Destroyed church aside, Clark County’s eight-day fling with fireworks caused fewer problems than fire officials had feared.
In Vancouver, it was the first year for the city’s shortened four-day season.
“It was opposite of what I thought would happen,” said Vancouver Acting Fire Marshal Heidi Scarpelli. “The majority of our citizens followed the rules.”
Clark County Deputy Fire Marshal Richard Martin said this year seemed to be a little bit quieter, with people being more considerate of their neighbors and the rules.
“And I know there are some people who will argue that with me,” said Martin, who has been with the county 25 years. “Maybe I’m just getting numb.”
A bag of fireworks debris a parishioner placed next to La Iglesias de Dios de la Profecia, not realizing the smoldering debris could start a fire, did just that very early July 5 at the church, 13000 N.E. 159th St.
Also, a Sifton man and an 8-year-old boy were hospitalized July 4 after the man discharged a modified firecracker. The boy was not seriously injured, but the man may lose some of his fingers.
Those were the most serious problems, officials said Tuesday.
Jim Flaherty, firefighter-spokesman for the Vancouver Fire Department, said there were some small brush fires, but the long rainy season helped keep those in check.
“I think the aggressive education campaign really helped out, too,” Flaherty said.
Not everyone got the message.
Clark County Fire Marshal Jon Dunaway worked late July 5 reminding people fireworks were no longer legal after midnight July 4 in unincorporated Clark County.
“Most of them were families and they claimed they didn’t know” about the rule change, Dunaway said.
Next year his office probably won’t be so lenient, he said.
Both Scarpelli and Martin were collecting data Tuesday from their staffs on fireworks-related warnings and incidents, so numbers weren’t available. They said they weren’t aware of any citations issued by their offices for illegal use of fireworks.
The citation carries a $250 fine.
Scarpelli said the focus this year was on education.
“There are going to be different pockets through the city (where) not everybody follows the rules,” she said.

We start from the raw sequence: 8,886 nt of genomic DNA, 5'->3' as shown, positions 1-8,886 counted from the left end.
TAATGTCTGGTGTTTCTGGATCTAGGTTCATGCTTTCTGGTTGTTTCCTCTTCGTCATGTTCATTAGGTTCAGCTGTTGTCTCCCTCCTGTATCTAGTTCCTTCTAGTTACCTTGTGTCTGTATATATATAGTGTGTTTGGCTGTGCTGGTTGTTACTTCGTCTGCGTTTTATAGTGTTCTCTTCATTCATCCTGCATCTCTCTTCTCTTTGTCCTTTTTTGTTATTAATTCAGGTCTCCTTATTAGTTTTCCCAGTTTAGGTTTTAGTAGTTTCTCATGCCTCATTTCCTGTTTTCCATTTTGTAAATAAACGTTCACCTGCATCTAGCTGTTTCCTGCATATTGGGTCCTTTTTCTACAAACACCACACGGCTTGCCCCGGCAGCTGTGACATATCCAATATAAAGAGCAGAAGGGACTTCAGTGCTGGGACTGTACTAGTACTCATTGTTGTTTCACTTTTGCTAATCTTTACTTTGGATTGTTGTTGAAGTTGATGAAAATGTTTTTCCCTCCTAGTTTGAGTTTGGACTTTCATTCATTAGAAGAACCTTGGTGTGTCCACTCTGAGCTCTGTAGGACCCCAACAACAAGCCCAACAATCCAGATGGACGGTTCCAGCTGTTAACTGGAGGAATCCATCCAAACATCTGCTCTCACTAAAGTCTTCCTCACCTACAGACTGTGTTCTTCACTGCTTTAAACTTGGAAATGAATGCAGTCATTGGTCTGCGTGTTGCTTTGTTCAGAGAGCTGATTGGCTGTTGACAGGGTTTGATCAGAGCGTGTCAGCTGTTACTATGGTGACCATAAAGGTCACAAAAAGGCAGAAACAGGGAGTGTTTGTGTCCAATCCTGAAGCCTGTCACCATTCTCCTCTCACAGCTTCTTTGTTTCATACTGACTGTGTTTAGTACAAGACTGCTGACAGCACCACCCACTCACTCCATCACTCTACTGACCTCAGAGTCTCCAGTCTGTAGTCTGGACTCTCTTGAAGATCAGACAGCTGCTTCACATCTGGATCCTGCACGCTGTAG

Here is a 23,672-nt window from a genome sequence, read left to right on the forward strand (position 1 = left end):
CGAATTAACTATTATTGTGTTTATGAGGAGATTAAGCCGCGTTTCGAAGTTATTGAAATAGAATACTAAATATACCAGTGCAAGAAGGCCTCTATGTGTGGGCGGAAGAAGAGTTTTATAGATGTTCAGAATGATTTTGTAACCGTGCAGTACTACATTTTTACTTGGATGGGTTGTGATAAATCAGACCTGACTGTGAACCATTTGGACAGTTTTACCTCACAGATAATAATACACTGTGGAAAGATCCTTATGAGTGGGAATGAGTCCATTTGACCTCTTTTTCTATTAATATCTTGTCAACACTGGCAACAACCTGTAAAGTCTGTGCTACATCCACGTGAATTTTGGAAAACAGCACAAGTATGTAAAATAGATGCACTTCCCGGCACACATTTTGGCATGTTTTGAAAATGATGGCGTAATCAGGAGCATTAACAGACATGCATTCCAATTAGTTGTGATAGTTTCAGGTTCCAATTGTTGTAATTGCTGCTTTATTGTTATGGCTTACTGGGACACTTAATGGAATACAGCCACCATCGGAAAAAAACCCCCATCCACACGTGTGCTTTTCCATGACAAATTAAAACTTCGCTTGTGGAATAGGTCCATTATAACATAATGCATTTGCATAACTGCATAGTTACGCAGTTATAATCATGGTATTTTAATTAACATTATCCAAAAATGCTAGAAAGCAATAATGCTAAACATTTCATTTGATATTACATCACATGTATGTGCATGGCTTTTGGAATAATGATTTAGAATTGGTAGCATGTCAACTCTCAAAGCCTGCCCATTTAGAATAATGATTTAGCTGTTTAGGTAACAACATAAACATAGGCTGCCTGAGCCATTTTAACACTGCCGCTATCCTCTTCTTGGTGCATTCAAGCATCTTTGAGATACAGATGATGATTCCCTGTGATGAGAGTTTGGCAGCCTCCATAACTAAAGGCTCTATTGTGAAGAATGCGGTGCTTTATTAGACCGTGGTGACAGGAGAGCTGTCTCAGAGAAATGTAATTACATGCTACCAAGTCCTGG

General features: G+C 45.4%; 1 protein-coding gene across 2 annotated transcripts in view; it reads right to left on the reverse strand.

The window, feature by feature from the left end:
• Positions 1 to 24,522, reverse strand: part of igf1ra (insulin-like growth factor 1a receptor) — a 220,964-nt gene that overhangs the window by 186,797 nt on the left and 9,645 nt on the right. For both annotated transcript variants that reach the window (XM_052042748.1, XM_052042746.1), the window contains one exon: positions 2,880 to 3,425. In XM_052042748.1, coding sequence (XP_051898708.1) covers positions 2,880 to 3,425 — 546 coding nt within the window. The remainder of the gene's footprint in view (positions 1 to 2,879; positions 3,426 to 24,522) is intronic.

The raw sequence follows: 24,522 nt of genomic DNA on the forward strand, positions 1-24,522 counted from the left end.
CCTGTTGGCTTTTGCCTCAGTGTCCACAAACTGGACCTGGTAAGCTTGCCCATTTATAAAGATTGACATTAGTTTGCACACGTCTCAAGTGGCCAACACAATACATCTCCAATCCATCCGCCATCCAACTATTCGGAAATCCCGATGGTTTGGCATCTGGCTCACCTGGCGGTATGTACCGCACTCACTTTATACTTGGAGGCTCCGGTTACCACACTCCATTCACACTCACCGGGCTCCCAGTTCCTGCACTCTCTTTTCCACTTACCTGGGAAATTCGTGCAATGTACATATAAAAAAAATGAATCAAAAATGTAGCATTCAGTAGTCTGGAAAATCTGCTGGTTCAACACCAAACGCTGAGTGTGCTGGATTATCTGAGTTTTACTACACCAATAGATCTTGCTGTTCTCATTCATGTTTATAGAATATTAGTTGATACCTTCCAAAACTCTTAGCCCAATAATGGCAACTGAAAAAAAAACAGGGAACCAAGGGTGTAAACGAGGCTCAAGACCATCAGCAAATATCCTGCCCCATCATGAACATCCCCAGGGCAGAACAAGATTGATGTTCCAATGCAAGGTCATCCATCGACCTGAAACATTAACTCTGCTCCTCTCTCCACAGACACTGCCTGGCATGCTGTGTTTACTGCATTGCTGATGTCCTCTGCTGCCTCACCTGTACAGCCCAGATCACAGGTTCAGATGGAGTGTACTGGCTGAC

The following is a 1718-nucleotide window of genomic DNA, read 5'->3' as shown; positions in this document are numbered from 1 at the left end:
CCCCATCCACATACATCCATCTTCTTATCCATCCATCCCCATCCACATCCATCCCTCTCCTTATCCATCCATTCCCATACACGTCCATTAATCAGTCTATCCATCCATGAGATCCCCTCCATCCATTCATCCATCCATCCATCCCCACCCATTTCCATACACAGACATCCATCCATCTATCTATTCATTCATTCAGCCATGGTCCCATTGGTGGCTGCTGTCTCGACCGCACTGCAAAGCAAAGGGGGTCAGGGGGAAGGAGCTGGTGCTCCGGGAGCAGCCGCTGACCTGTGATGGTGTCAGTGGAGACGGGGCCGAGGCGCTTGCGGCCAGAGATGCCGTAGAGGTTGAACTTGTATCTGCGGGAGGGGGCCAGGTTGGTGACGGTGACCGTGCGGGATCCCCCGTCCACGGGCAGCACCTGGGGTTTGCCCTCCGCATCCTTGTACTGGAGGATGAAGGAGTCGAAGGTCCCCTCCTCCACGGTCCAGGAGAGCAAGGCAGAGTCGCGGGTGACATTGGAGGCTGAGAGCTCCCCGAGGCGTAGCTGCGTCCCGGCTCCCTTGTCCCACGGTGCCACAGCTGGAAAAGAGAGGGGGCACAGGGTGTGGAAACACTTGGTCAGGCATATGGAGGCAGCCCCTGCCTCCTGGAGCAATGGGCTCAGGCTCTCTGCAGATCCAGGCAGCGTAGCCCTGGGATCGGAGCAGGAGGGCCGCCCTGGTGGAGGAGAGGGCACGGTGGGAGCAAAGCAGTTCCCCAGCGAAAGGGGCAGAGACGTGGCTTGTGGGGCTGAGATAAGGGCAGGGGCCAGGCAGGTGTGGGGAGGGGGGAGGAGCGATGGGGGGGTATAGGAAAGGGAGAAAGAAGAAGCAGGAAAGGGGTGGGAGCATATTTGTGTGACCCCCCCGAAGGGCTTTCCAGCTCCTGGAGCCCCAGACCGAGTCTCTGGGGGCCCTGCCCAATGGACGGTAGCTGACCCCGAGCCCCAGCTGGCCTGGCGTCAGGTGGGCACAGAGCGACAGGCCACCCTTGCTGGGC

Martin said most of the people he talked to in the county were cooperative once he pulled up in his truck.
“We had one that comes to mind, when we drove up in the neighborhood and of course they disappeared, then five minutes later we’d get another call. It was just that cat-and-mouse game,” he said.
He said most complaints involved curfew violations as opposed to illegal fireworks.
There was one eye-catching display he saw that he thought may have been illegal fireworks, but he inspected them and they were legal.
“There were probably $800 to $1,000 worth of mortars and they set them all off at once,” Martin said.
The city shortened the legal window for fireworks this year to four days, making them legal July 1 to 4, while in unincorporated Clark County and elsewhere fireworks were legal June 28 to July 4.
Only the cities of Camas, Battle Ground and Ridgefield allowed fireworks on July 5.
Washougal has the county’s strictest policy, with fireworks limited to July 4.
Scarpelli expressed hope officials from different jurisdictions could have a “fireworks summit” and agree on uniform rules to make it less confusing for residents.
Then again, there are some people who don’t bother to find out the rules.
Martin said he talked to one group of people Monday night who thought it was legal to shoot off fireworks until July 7.
That hasn’t been the case for 20 years, Martin said.
Stephanie Rice: 360-735-4508 or firstname.lastname@example.org.